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The Taming of the Shrew (RSC)

Rating: 4 out of 5 stars
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It is odd how the apparent nastiness of The Taming of the Shrew – the forcible subjugation of a woman in marriage after a campaign of torture and humiliation – often makes for a riotous and enjoyable evening in the theatre.

So it proves once more in Lucy Bailey’s spirited RSC revival, thanks to the vigour of the performances and the generous treatment of the play’s excesses. The Irish actor David Caves is a bone-headed but charismatic roisterer as Petruchio while Lisa Dillon as Kate manages to convey her submission as a challenge taken up on her own terms.

And the whole play is framed within the world of a dream on a huge, stage-filling bed – as big as the bed of Ware itself, an Elizabethan tourist attraction – where the drunken tinker Christopher Sly (Nick Holder) is unceremoniously dumped in the prologue.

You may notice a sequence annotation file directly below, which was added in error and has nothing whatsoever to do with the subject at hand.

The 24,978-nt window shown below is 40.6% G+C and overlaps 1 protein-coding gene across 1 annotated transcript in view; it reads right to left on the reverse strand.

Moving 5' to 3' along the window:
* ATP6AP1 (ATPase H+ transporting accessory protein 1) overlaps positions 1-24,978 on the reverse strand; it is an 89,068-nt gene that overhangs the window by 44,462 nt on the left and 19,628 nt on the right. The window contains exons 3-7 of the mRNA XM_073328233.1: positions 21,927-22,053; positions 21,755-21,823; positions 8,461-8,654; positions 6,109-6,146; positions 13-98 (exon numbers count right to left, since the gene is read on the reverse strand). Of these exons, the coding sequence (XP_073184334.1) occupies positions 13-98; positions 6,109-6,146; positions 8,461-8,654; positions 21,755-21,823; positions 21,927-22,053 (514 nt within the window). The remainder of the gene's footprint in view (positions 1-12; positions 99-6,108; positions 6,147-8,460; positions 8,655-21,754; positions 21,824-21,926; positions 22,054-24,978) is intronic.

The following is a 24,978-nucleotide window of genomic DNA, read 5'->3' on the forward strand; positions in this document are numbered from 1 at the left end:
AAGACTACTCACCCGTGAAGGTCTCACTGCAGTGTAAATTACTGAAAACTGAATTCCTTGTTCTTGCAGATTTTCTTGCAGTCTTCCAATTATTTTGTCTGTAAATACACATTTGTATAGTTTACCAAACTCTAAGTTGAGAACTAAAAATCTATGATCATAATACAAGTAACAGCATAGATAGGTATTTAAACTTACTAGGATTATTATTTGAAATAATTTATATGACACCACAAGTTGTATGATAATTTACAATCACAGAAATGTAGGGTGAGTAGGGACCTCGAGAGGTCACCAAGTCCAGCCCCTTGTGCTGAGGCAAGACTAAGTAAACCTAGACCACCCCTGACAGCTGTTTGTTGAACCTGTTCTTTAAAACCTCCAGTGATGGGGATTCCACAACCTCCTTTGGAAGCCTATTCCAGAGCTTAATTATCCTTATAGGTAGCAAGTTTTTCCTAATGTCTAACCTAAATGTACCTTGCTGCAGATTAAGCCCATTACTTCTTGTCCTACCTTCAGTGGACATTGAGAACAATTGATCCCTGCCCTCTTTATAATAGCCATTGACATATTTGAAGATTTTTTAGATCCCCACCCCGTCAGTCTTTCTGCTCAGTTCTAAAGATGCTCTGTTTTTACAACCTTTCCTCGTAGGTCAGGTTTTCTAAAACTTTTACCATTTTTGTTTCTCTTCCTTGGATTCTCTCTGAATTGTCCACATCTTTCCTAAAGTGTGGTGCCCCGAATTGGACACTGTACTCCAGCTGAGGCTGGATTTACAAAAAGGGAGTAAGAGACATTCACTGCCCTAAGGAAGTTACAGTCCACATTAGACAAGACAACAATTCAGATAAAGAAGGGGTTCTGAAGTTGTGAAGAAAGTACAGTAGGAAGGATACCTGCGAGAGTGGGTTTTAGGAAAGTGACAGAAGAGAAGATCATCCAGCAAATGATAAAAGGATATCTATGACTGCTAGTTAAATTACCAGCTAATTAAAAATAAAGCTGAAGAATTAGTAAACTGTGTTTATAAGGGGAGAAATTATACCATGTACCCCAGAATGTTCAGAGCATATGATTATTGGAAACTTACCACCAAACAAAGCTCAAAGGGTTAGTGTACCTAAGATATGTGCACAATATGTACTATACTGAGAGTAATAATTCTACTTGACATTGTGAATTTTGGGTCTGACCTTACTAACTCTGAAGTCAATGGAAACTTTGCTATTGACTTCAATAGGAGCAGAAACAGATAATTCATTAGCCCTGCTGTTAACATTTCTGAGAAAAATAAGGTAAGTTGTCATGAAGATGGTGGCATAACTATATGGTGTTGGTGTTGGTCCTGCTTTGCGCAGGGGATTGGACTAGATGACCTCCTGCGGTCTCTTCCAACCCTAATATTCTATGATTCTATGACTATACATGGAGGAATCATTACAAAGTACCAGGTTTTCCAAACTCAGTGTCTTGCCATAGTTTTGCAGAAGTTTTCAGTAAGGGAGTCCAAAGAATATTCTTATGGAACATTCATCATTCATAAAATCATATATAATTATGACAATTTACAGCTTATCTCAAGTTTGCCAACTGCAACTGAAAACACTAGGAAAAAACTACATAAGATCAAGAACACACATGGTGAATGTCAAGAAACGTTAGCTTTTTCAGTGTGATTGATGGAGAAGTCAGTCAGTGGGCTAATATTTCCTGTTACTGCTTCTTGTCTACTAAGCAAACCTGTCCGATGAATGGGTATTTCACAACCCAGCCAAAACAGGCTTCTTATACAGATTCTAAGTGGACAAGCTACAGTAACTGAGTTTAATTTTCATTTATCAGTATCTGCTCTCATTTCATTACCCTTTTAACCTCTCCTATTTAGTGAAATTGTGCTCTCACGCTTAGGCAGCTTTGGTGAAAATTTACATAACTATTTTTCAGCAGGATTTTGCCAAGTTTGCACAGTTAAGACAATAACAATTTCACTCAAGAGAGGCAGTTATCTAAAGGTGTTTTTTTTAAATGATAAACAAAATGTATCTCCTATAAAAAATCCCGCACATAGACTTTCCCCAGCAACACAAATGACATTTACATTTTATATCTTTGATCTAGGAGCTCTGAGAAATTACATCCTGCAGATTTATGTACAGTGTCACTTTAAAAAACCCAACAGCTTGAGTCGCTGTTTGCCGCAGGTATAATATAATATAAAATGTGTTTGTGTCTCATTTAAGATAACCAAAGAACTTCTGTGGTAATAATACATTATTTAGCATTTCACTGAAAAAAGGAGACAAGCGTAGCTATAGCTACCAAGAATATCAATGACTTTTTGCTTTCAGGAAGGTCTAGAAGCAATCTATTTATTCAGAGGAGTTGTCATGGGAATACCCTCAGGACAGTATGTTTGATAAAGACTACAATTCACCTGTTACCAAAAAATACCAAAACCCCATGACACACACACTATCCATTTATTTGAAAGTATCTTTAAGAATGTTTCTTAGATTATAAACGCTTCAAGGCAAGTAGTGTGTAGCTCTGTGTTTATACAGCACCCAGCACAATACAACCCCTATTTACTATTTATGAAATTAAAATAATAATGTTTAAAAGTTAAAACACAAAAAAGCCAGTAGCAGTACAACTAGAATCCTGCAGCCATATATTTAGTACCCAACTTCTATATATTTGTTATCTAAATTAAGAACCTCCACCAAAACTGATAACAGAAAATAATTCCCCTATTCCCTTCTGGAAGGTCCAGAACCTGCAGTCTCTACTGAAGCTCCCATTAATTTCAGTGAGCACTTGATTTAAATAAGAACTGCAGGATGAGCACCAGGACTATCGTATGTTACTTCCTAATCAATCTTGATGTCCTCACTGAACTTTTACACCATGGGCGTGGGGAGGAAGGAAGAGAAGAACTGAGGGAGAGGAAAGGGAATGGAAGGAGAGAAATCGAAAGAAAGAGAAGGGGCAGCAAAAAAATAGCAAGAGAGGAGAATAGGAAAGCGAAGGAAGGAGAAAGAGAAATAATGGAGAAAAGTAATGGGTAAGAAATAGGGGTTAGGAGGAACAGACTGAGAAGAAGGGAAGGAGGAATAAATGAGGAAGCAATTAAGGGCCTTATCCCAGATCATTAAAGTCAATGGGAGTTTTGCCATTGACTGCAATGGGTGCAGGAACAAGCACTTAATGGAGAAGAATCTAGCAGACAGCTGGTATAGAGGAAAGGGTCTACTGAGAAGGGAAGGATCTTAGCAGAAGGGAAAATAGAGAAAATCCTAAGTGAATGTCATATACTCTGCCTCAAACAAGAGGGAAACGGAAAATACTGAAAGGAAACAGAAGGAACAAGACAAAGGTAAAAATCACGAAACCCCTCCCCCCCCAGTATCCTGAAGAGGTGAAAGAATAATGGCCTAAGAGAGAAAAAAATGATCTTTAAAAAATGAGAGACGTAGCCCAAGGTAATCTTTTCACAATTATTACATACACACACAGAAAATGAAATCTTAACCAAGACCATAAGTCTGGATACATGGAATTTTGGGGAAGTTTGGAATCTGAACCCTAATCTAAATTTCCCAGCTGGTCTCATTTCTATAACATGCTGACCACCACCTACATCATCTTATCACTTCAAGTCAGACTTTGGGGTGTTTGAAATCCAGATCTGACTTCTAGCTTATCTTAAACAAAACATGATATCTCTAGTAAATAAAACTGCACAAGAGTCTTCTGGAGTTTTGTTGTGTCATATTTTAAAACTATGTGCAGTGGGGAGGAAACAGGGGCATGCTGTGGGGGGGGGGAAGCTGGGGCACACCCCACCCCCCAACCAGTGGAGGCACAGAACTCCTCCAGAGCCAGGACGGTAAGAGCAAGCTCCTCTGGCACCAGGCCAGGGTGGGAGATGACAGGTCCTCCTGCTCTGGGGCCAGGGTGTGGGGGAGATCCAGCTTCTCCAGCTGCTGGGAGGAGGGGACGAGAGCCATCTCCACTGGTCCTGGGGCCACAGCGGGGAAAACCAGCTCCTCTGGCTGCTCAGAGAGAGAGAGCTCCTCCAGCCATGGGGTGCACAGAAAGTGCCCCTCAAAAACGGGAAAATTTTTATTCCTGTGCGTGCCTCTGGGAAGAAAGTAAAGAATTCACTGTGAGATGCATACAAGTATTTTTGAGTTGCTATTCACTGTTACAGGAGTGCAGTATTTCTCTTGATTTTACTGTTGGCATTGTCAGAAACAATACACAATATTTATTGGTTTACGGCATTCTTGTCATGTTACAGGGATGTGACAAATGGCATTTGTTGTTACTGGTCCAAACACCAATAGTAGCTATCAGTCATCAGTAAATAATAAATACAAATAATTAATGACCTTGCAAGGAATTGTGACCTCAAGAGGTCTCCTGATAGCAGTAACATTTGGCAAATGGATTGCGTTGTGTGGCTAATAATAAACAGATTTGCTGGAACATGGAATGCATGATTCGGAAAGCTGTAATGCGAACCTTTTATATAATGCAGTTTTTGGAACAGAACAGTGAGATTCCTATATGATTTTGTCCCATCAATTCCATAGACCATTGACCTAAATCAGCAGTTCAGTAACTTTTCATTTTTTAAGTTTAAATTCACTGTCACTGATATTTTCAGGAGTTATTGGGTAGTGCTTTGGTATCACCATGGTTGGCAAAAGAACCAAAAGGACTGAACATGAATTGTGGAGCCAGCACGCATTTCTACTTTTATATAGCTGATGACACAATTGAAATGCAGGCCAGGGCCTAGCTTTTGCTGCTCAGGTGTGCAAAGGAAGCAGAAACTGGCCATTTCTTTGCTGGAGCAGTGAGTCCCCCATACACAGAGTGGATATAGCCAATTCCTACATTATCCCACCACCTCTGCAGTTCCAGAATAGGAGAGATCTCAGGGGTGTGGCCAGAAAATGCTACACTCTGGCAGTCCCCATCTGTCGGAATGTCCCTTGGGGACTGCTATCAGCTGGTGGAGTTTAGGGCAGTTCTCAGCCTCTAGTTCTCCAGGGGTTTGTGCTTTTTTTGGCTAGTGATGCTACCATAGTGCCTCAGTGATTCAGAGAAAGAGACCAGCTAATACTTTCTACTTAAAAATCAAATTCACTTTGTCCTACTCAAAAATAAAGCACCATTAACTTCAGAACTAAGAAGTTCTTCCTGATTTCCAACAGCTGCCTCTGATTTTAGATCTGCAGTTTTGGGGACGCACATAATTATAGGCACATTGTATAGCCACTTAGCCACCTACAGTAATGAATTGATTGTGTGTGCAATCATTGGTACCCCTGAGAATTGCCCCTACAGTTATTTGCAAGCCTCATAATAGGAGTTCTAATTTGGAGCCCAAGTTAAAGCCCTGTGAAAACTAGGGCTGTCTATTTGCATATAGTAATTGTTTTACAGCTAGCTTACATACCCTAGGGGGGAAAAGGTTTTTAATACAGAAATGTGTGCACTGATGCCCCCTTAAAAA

There has to be some current of electricity flowing between Petruchio and Katherina in the first place, or the play founders, as it did, very badly, in the last RSC version. Caves and Dillon make a great couple, operating on a different level from Kate’s younger sister Bianca and her gallery of absurd suitors.

Bianca really is a dumb blonde in Elizabeth Cadwallader’s performance, confirming the good impression she made as Childie in last year’s London revival of The Killing of Sister George. Trailing in her wake are Gavin Fowler’s athletic Lucentio, John Marquez’s hilarious Tranio and the ridiculous, incendiary figure of David Rintoul’s Gremio.

Bailey and her designer Ruth Sutcliffe create a series of compelling encounters and flare-ups across the sheets of the bed, which never hamper the action or underline the metaphor: the world of Padua and the remoteness of Petruchio’s country house are easily accommodated.

“A woman moved is like a fountain troubled” for once seems an accurate summary of Kate’s position at the end, as Dillon assumes a hard won status as someone who really has made up her own mind within the conventions of the dating game.

You even begin to realise that the violent comic skirmishes are all about foreplay and that the conclusion is a guarantee that the participants have not made a terrible mistake in finding each other. Their joy, and ours, is unconfined.


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